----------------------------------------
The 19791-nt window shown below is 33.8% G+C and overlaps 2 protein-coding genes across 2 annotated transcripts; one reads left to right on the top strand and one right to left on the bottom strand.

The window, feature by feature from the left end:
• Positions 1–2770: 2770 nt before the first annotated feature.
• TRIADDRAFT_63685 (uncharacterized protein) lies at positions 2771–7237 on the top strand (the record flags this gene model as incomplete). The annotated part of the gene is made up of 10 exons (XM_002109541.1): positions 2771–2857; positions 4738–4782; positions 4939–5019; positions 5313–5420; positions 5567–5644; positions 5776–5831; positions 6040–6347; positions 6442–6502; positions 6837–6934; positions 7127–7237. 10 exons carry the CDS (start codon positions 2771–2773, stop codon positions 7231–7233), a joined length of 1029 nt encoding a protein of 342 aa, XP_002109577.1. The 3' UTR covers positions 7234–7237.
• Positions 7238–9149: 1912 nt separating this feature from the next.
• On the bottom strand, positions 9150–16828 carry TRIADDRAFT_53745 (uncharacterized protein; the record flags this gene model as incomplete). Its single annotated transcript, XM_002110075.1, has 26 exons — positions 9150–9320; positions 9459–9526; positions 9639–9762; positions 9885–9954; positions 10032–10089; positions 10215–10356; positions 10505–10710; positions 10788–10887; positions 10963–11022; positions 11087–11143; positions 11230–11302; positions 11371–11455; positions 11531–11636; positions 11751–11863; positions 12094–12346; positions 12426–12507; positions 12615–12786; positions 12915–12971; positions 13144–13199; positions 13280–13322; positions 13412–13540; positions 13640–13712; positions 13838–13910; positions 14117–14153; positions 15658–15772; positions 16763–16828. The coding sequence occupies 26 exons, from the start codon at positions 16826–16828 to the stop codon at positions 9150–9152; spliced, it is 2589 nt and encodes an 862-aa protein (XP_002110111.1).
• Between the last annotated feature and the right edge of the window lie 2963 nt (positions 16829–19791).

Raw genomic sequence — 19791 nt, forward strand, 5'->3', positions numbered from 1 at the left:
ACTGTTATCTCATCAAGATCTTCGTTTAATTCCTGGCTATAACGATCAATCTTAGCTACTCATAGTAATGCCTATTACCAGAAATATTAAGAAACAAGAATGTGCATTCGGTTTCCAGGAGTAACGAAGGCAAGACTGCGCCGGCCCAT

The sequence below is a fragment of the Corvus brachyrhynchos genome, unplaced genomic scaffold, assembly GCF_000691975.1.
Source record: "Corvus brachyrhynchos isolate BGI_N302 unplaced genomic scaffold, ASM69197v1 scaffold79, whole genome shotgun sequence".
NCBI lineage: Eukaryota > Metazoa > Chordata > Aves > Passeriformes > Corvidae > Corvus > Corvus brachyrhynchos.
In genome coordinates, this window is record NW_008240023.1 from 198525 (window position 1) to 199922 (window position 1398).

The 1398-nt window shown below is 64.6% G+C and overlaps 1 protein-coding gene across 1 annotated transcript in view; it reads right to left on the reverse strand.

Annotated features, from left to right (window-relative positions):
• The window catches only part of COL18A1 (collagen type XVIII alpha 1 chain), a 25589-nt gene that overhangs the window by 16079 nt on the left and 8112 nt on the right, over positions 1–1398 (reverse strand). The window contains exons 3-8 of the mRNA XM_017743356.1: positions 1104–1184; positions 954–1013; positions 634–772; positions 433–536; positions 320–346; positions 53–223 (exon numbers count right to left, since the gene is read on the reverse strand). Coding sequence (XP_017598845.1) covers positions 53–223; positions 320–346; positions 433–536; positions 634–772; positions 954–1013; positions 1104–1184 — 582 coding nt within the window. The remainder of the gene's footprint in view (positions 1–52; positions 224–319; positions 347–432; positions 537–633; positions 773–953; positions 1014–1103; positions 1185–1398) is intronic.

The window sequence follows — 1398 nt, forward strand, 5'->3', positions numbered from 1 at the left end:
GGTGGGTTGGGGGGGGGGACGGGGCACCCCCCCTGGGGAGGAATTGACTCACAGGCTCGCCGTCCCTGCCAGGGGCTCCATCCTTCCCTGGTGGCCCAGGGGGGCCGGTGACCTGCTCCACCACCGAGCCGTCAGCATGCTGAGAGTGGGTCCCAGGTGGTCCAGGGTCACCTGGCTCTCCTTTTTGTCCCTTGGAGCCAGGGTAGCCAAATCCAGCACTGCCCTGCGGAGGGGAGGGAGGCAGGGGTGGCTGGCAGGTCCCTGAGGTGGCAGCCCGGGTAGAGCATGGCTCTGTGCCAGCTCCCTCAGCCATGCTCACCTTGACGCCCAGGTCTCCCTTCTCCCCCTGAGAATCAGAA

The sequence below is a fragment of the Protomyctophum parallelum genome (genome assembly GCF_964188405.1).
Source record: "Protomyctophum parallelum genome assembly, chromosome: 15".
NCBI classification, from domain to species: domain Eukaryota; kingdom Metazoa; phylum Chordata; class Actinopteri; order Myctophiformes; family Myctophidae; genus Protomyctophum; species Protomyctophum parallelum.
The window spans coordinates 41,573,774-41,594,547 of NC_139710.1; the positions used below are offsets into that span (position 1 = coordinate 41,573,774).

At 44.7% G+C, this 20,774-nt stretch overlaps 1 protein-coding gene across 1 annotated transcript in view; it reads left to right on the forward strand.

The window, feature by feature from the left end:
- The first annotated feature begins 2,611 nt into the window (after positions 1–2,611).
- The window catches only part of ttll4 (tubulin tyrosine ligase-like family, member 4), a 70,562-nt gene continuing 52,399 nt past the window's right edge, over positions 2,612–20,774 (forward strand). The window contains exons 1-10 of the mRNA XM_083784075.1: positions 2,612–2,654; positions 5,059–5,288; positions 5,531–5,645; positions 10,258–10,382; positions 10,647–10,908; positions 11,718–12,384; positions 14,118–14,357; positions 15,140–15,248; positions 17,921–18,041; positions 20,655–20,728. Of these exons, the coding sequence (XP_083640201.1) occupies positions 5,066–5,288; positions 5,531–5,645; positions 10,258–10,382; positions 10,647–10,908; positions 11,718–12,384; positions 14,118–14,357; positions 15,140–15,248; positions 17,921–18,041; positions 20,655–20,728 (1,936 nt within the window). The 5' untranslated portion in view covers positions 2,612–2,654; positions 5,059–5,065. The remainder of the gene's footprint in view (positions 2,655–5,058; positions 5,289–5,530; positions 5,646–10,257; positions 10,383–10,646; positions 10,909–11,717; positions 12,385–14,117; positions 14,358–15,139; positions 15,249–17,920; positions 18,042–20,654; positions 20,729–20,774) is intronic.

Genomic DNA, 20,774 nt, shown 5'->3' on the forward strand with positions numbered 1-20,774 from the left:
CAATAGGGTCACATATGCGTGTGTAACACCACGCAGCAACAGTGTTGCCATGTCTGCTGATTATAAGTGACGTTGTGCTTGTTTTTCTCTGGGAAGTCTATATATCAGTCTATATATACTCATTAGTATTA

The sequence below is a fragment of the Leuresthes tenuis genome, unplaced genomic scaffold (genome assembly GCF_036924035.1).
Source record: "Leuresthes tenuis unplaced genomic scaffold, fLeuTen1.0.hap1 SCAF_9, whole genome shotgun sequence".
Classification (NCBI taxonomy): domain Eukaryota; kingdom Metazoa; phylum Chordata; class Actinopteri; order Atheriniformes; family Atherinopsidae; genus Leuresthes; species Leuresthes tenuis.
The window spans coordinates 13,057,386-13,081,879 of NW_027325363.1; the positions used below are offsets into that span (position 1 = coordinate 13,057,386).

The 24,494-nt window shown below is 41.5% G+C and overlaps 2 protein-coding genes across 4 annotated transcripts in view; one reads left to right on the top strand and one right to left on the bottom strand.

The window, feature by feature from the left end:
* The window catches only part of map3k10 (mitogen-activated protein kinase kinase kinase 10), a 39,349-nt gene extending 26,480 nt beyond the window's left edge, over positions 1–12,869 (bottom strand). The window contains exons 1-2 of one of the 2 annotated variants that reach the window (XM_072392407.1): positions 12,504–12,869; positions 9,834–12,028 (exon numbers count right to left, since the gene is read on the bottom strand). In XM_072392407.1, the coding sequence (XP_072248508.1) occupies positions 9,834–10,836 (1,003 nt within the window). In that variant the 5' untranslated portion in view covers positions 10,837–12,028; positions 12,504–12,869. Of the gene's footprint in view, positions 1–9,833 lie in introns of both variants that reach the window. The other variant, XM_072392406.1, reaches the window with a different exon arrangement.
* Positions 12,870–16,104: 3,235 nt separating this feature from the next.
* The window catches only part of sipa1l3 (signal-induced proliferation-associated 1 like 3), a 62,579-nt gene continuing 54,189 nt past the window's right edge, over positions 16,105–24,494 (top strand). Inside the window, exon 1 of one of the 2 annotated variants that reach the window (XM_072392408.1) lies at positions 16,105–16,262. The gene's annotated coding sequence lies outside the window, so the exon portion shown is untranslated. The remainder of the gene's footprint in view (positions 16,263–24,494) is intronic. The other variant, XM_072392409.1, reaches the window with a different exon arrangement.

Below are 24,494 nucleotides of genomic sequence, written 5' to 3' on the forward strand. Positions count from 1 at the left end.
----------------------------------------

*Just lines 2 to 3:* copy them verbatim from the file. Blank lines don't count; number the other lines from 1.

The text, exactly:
The window, feature by feature from the left end:
• Positions 1–2770: 2770 nt before the first annotated feature.